The original idea behind the Electoral College, set forth in Article II, Section 1 of the U. S. Constitution, was for the leaders of the states to select the most worthy person in the nation as president, without regard to the person's state of origin or political party. Then, even though our Constitution is thoroughly non-partisan, parties gained a foothold. To quote William C. Kimberling, Deputy Director, FEC Office of Election Administration, "The very people who had been condemning parties publicly had nevertheless been building them privately."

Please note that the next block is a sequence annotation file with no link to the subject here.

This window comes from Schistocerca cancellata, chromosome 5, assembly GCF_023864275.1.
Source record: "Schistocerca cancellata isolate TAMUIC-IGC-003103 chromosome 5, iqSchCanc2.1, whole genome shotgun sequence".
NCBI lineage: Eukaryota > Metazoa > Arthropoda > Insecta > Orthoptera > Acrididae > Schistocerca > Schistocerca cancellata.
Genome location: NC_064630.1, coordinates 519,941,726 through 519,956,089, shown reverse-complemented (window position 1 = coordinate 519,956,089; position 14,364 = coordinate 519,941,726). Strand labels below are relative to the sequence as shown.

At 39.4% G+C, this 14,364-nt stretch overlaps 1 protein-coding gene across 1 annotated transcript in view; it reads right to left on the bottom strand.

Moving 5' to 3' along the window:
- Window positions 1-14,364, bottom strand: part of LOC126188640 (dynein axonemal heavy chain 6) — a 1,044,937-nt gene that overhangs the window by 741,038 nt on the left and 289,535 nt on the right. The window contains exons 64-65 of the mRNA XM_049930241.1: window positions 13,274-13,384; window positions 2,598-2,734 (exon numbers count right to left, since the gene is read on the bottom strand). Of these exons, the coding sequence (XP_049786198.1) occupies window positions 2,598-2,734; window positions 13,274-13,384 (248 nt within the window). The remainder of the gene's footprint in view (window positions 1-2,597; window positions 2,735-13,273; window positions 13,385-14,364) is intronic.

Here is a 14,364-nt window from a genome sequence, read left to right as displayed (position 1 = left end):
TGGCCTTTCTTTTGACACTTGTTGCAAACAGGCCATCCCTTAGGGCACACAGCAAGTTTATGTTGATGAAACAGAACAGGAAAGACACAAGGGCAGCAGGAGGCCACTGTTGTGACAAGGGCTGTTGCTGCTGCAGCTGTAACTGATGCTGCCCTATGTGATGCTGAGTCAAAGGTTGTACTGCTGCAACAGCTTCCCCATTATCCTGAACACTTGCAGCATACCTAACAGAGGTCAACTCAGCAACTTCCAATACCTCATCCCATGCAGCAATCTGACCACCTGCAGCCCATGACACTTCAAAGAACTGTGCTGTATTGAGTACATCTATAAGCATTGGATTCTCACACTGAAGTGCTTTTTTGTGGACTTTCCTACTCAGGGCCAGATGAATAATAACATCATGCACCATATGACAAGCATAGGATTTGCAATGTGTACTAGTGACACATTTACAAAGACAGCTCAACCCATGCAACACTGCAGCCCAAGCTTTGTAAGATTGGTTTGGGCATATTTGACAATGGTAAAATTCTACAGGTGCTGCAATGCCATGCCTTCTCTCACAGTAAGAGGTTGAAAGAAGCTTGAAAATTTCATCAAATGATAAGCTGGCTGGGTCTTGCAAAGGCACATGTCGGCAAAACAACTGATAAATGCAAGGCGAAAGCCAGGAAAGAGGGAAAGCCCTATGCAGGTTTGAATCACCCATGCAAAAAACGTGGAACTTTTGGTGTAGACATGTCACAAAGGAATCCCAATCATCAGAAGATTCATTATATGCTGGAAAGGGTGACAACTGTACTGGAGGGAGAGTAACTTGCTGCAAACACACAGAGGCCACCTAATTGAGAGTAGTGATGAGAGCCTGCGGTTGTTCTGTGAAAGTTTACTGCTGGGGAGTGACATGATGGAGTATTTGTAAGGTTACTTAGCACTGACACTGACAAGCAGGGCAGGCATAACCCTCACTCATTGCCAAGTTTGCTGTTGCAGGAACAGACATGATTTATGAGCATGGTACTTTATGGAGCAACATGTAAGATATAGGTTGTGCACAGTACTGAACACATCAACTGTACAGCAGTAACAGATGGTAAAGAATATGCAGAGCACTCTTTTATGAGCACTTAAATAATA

The advent of partisan politics led to a constitutional amendment which altered the Electoral College. To quote Kimberling again, "By making seemingly slight changes, the 12th Amendment fundamentally altered the design of the Electoral College and, in one stroke, accommodated political parties as a fact of life in American presidential elections."
Now, instead of recognizing the self-serving nature of partisan politics and the danger parties pose for our people, we lament the transformation of the Electoral College into a rubber stamp that give parties control of presidential elections. Even with the 12th Amendment, we need not yield this power to those who control our political parties. We must change the way we select those who represent us ... including the members of the Electoral College.